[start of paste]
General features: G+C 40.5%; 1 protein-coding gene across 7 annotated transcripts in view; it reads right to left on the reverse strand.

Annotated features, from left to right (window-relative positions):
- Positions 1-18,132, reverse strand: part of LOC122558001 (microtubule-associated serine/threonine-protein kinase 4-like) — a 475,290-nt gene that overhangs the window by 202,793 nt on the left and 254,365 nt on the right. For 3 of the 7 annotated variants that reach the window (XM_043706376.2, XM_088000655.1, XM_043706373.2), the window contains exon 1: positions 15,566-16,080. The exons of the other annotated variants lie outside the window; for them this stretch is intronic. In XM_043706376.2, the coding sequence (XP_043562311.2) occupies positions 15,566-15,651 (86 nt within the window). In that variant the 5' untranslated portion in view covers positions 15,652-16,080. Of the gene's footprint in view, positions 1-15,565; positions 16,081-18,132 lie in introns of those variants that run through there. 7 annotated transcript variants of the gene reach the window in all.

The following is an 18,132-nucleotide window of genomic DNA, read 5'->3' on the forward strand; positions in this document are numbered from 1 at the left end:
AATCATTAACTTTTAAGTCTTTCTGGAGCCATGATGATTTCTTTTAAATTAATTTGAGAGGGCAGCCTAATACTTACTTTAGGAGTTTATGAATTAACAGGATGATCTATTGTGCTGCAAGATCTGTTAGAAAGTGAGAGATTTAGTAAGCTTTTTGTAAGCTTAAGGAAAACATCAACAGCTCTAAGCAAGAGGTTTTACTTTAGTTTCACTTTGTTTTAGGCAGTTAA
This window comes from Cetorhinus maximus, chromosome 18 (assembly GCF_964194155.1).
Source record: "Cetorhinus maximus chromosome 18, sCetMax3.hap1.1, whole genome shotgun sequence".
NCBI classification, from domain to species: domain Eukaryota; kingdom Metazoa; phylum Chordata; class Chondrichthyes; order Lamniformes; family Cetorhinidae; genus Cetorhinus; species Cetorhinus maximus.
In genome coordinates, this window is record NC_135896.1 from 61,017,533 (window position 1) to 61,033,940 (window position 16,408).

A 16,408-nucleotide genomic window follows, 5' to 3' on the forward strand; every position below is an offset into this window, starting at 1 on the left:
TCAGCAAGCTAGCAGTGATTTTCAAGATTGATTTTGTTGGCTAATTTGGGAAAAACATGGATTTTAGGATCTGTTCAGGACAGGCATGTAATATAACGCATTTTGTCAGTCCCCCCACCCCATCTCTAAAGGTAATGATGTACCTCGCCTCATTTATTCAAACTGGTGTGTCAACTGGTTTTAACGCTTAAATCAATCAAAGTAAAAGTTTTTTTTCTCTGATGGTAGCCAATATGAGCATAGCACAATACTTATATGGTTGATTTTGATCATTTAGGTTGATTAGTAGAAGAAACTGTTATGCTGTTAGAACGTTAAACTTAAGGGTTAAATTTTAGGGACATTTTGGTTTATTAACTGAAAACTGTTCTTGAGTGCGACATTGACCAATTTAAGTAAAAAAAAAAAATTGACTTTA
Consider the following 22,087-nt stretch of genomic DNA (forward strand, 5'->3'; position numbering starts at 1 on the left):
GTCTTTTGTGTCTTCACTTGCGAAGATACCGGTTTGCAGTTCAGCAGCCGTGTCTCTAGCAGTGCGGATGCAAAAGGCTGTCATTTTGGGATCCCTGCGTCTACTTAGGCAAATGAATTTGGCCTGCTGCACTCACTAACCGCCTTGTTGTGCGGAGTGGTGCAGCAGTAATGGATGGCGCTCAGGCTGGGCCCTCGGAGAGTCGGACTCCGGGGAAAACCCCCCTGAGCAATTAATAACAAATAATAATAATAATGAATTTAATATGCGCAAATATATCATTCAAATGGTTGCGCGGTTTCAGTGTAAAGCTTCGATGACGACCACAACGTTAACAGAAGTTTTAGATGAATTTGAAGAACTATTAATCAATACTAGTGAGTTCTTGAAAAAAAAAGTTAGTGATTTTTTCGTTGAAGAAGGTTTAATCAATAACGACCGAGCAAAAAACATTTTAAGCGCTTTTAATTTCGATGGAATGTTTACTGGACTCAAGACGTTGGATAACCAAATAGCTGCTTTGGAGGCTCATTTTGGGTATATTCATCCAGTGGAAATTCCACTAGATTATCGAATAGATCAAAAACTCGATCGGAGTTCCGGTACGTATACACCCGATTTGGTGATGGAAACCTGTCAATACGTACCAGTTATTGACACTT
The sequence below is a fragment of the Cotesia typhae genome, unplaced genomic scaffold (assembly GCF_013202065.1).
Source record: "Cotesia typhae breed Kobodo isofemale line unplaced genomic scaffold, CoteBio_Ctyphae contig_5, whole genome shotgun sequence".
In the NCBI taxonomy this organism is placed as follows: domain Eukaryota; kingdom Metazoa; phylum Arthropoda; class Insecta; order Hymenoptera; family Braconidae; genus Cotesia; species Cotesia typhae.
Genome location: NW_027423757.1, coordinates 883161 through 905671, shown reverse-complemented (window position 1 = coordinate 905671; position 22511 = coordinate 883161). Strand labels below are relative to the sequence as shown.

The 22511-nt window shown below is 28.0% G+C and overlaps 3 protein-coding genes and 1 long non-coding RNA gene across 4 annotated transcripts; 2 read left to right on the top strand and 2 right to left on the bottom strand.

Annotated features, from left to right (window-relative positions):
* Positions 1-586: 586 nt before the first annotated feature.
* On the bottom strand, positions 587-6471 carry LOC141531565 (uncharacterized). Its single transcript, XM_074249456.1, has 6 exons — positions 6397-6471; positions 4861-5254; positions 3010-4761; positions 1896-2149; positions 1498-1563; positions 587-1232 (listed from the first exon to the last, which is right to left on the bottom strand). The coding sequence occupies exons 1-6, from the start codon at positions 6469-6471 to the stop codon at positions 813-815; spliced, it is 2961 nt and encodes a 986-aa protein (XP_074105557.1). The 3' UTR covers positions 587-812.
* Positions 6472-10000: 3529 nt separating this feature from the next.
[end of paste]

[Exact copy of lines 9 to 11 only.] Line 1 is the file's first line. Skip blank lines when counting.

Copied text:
In genome coordinates, this window is record NC_135896.1 from 61,017,533 (window position 1) to 61,033,940 (window position 16,408).

A 16,408-nucleotide genomic window follows, 5' to 3' on the forward strand; every position below is an offset into this window, starting at 1 on the left:
TCAGCAAGCTAGCAGTGATTTTCAAGATTGATTTTGTTGGCTAATTTGGGAAAAACATGGATTTTAGGATCTGTTCAGGACAGGCATGTAATATAACGCATTTTGTCAGTCCCCCCACCCCATCTCTAAAGGTAATGATGTACCTCGCCTCATTTATTCAAACTGGTGTGTCAACTGGTTTTAACGCTTAAATCAATCAAAGTAAAAGTTTTTTTTCTCTGATGGTAGCCAATATGAGCATAGCACAATACTTATATGGTTGATTTTGATCATTTAGGTTGATTAGTAGAAGAAACTGTTATGCTGTTAGAACGTTAAACTTAAGGGTTAAATTTTAGGGACATTTTGGTTTATTAACTGAAAACTGTTCTTGAGTGCGACATTGACCAATTTAAGTAAAAAAAAAAAATTGACTTTA